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Punishment for theft


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Zeynab
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« on: June 15, 2008, 10:50:14 pm »

 BismEm


Waalssariqu waalssariqatu faiqtaAAoo aydiyahuma jazaan bima kasaba nakalan mina Allahi waAllahu AAazeezun hakeemun (5:38) Surah Al-Maidah.
 
English Translation:

As for the thief, both male and female, cut off their hands. It is the reward of their own deeds, an exemplary punishment from Allah. Allah is Mighty, Wise. (5:38)

The meaning of Verse 5:38 has been interpreted in two different ways by various translators.

The brief and generally accepted meaning of Verse 5:38 is to cut off the hands of a thief, male or female, as a punishment for his/her crime.  According to this interpretation, the Arabic term  "aydiyahuma" (plural of 'yad') is taken to mean 'hands.'

However, the Arabic term "aydiyahuma" has also been interpreted as the equivalent of the English term "resources" by some translators.  This interpretation comes on the basis of the following Verse 5:39, which says:

But whoso repenteth after his wrongdoing and amendeth, lo! Allah will relent toward him. Lo! Allah is Forgiving, Merciful.  (5:39)

Thus, these translators say that on studying Verse 5:39 after 5:38, it's highly likely that cutting the hands does not carry a literal meaning.  Verse 5:39 states about Allah forgiving the offender if he or she repents.  This could mean, lessening their punishment or complete pardon.  This reflects that the punishment is of a kind that can be lessened or revoked if one repents.  If the hands are severed, the penalty cannot be undone even if the person repents.  Therefore, they interpret it as 'cutting off the resources' which could mean incarceration or a prison sentence. 

However, according to most historical data, there's no evidence of existence of prisons in 7th century Arabia.  Also, as per my perception, it is possible that Verse 5:39 does not refer to earthly forgivness but to Allah's forgiveness to such a violator in the next world.

The assumption of interpreting the Arabic term 'yad' (plural = aydiyahuma) as "resources" is derived by these translators from Surah Yusuf (Joseph), Verses 12:70 to 12:76.  This narrates the story of Prophet Joseph (pbuh) and his brother, when Prophet Joseph contrived a plan to keep his brother with him.

And when he provided them with their provision, he put the drinking-cup in his brother's saddlebag, and then a crier cried: O camel-riders! Lo! ye are surely thieves! (12:70)

They cried, coming toward them: What is it ye have lost ? (12:71)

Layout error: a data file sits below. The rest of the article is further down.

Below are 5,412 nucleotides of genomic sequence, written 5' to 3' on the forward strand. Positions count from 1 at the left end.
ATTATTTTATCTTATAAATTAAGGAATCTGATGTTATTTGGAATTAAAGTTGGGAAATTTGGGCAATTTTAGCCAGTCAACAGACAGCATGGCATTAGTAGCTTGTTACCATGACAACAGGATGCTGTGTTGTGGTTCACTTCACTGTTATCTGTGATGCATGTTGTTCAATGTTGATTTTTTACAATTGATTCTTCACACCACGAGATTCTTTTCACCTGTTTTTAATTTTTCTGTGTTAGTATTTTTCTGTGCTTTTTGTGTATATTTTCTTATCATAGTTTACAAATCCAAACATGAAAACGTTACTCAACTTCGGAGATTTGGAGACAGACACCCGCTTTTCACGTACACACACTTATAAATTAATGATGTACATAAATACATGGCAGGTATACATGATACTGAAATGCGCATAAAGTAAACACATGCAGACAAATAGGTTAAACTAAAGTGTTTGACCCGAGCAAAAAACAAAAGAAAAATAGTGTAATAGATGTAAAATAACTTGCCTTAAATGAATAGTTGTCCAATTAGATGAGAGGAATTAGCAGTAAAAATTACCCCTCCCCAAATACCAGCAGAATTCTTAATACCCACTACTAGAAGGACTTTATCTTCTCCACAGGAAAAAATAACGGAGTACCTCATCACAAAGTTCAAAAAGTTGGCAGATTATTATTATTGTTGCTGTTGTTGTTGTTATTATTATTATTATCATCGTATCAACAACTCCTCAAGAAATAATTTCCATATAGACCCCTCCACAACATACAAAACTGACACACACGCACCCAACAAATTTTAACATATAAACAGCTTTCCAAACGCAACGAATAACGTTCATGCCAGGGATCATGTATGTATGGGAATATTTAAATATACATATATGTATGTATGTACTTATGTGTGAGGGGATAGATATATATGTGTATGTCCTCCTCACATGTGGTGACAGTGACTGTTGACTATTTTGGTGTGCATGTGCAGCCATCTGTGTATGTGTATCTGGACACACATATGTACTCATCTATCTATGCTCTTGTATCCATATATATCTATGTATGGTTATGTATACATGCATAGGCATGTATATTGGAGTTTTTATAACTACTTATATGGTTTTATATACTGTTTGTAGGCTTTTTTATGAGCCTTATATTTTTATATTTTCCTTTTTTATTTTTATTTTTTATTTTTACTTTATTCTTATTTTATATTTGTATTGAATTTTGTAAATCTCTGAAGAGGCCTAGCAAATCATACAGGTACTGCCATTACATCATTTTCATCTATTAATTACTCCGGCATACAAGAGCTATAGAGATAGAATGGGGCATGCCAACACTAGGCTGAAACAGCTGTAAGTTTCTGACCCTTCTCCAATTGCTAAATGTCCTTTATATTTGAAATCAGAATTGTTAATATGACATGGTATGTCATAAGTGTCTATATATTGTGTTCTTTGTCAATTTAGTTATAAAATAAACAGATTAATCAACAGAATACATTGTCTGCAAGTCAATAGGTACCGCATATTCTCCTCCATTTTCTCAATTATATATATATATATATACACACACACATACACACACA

They said: We have lost the king's cup, and he who bringeth it shall have a camel-load, and I (said Joseph) am answerable for it. (12:72)

They said: By Allah, well ye know we came not to do evil in the land, and are no thieves. (12:73)

They said: And what shall be the penalty for it, if ye prove liars ? (12:74)

They said: The penalty for it! He in whose bag (the cup) is found, he is the penalty for it. Thus we requite wrong-doers. (12:75)

Then he (Joseph) began the search with their bags before his brother's bag, then he produced it from his brother's bag. Thus did We contrive for Joseph. He could not have taken his brother according to the king's law unless Allah willed. We raise by grades (of mercy) whom We will, and over every lord of knowledge there is one more knowing. (12:76)


An interpretation of these verses connected to the law of theft at a geo-cities Islamic discussion site was as follows:

QUOTE:

"Joseph and his brothers were children of Jacob and great - grand children of Ibrahim, who were also Prophets of Allah. The Quran does mention the mischief that Joseph's brothers showed towards him, but it never identified them as rejecters. They continued living with their father Jacob as Muslims (12:38). 

So, if they were Muslims, and Joseph knew that, and if the punishment for theft would have been chopping off of hands, Joseph would never ask them to judge their younger brother according to their law (the Islamic law) instead of the law of the king of Egypt, as his whole purpose was to teach them a lesson. Now, his other brothers, children of the Prophet Jacob, told him what the punishment for theft is according to their law (the Islamic law). It is to take the resources and power of the thief and put him in service of the person whose goods are stolen.

It is very clear from verse 12:75 that they were not following the kingís law to punish the thieves but rather Godís law.

First, the presumed thieves were given the chance to come forward, acknowledge their wrongdoing, and then give back what they have stolen. They might even get a reward/or state compensation if it is found that they stole out of dire need or poverty.

Second, if they do not do so, they must be proven as thieves. Then, what was stolen, if found, should be restituted to their owners. Thieves should work to repay the fees involved in the whole process. They should also work to repay what was stolen in case they do not give it or the whole of it back.

This process put in application the theft punishment stated in 5:38 that is to cut off from the thievesí resources and power. It leaves also the door open for thieves to repent and reform as God states in 5:39. This whole process is what is applied to thieves in some Muslim rural areas.

Had Joseph known that God's punishment for theft is marking or cutting hands (which his brothers would have apply), he would not scheme that way in order to keep his brother with him.